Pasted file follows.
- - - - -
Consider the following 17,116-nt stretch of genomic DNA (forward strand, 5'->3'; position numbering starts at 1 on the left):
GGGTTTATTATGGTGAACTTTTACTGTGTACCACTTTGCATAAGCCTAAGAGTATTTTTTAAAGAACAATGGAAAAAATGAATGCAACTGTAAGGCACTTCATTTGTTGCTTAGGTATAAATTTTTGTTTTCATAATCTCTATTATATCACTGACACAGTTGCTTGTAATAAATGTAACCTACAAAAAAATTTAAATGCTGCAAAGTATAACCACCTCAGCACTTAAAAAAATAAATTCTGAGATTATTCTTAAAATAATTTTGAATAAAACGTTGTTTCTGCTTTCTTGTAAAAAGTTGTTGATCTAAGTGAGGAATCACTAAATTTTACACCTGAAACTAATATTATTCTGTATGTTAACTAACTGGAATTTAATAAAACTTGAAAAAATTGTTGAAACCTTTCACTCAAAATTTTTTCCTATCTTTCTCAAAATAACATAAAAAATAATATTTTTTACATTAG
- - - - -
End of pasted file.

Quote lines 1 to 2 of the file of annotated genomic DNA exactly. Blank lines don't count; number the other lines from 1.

Consider the following 17,116-nt stretch of genomic DNA (forward strand, 5'->3'; position numbering starts at 1 on the left):
GGGTTTATTATGGTGAACTTTTACTGTGTACCACTTTGCATAAGCCTAAGAGTATTTTTTAAAGAACAATGGAAAAAATGAATGCAACTGTAAGGCACTTCATTTGTTGCTTAGGTATAAATTTTTGTTTTCATAATCTCTATTATATCACTGACACAGTTGCTTGTAATAAATGTAACCTACAAAAAAATTTAAATGCTGCAAAGTATAACCACCTCAGCACTTAAAAAAATAAATTCTGAGATTATTCTTAAAATAATTTTGAATAAAACGTTGTTTCTGCTTTCTTGTAAAAAGTTGTTGATCTAAGTGAGGAATCACTAAATTTTACACCTGAAACTAATATTATTCTGTATGTTAACTAACTGGAATTTAATAAAACTTGAAAAAATTGTTGAAACCTTTCACTCAAAATTTTTTCCTATCTTTCTCAAAATAACATAAAAAATAATATTTTTTACATTAG